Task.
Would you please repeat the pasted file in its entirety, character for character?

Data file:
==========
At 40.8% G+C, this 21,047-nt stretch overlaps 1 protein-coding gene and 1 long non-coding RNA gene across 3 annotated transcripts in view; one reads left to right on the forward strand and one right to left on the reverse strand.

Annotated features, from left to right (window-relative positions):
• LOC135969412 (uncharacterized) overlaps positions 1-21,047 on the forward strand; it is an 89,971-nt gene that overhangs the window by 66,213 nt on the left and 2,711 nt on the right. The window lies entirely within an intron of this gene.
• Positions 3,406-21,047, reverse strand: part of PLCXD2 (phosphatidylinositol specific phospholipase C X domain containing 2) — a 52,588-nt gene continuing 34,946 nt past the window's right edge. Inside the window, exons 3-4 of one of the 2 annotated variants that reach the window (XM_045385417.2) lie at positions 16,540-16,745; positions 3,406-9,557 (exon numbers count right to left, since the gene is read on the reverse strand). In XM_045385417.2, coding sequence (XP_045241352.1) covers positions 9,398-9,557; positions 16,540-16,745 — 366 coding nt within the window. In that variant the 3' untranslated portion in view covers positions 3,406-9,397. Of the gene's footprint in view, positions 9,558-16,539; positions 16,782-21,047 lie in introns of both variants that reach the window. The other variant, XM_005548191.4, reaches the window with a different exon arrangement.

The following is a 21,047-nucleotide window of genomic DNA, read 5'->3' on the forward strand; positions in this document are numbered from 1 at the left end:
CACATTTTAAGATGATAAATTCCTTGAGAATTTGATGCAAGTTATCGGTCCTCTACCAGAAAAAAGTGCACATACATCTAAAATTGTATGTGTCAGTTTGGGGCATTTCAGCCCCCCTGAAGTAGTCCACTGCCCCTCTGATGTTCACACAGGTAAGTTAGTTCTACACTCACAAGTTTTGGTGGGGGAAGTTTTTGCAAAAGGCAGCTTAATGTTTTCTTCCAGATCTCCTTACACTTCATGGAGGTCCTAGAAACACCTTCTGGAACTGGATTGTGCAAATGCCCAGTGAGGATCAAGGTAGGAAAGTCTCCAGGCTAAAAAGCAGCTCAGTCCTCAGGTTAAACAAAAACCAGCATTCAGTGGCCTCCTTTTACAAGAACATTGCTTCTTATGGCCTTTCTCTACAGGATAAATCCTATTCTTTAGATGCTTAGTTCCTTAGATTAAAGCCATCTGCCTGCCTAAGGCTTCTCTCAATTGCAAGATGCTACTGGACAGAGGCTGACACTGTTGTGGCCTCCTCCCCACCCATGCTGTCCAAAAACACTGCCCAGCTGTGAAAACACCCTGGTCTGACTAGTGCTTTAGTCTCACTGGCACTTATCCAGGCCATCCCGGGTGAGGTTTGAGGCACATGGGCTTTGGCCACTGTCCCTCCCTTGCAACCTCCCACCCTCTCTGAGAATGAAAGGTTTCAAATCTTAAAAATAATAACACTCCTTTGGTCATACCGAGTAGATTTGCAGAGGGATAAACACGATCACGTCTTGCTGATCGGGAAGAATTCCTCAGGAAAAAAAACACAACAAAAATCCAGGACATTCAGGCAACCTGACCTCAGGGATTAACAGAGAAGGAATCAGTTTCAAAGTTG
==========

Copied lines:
At 40.8% G+C, this 21,047-nt stretch overlaps 1 protein-coding gene and 1 long non-coding RNA gene across 3 annotated transcripts in view; one reads left to right on the forward strand and one right to left on the reverse strand.

Annotated features, from left to right (window-relative positions):
• LOC135969412 (uncharacterized) overlaps positions 1-21,047 on the forward strand; it is an 89,971-nt gene that overhangs the window by 66,213 nt on the left and 2,711 nt on the right. The window lies entirely within an intron of this gene.
• Positions 3,406-21,047, reverse strand: part of PLCXD2 (phosphatidylinositol specific phospholipase C X domain containing 2) — a 52,588-nt gene continuing 34,946 nt past the window's right edge. Inside the window, exons 3-4 of one of the 2 annotated variants that reach the window (XM_045385417.2) lie at positions 16,540-16,745; positions 3,406-9,557 (exon numbers count right to left, since the gene is read on the reverse strand). In XM_045385417.2, coding sequence (XP_045241352.1) covers positions 9,398-9,557; positions 16,540-16,745 — 366 coding nt within the window. In that variant the 3' untranslated portion in view covers positions 3,406-9,397. Of the gene's footprint in view, positions 9,558-16,539; positions 16,782-21,047 lie in introns of both variants that reach the window. The other variant, XM_005548191.4, reaches the window with a different exon arrangement.

The following is a 21,047-nucleotide window of genomic DNA, read 5'->3' on the forward strand; positions in this document are numbered from 1 at the left end:
CACATTTTAAGATGATAAATTCCTTGAGAATTTGATGCAAGTTATCGGTCCTCTACCAGAAAAAAGTGCACATACATCTAAAATTGTATGTGTCAGTTTGGGGCATTTCAGCCCCCCTGAAGTAGTCCACTGCCCCTCTGATGTTCACACAGGTAAGTTAGTTCTACACTCACAAGTTTTGGTGGGGGAAGTTTTTGCAAAAGGCAGCTTAATGTTTTCTTCCAGATCTCCTTACACTTCATGGAGGTCCTAGAAACACCTTCTGGAACTGGATTGTGCAAATGCCCAGTGAGGATCAAGGTAGGAAAGTCTCCAGGCTAAAAAGCAGCTCAGTCCTCAGGTTAAACAAAAACCAGCATTCAGTGGCCTCCTTTTACAAGAACATTGCTTCTTATGGCCTTTCTCTACAGGATAAATCCTATTCTTTAGATGCTTAGTTCCTTAGATTAAAGCCATCTGCCTGCCTAAGGCTTCTCTCAATTGCAAGATGCTACTGGACAGAGGCTGACACTGTTGTGGCCTCCTCCCCACCCATGCTGTCCAAAAACACTGCCCAGCTGTGAAAACACCCTGGTCTGACTAGTGCTTTAGTCTCACTGGCACTTATCCAGGCCATCCCGGGTGAGGTTTGAGGCACATGGGCTTTGGCCACTGTCCCTCCCTTGCAACCTCCCACCCTCTCTGAGAATGAAAGGTTTCAAATCTTAAAAATAATAACACTCCTTTGGTCATACCGAGTAGATTTGCAGAGGGATAAACACGATCACGTCTTGCTGATCGGGAAGAATTCCTCAGGAAAAAAAACACAACAAAAATCCAGGACATTCAGGCAACCTGACCTCAGGGATTAACAGAGAAGGAATCAGTTTCAAAGTTG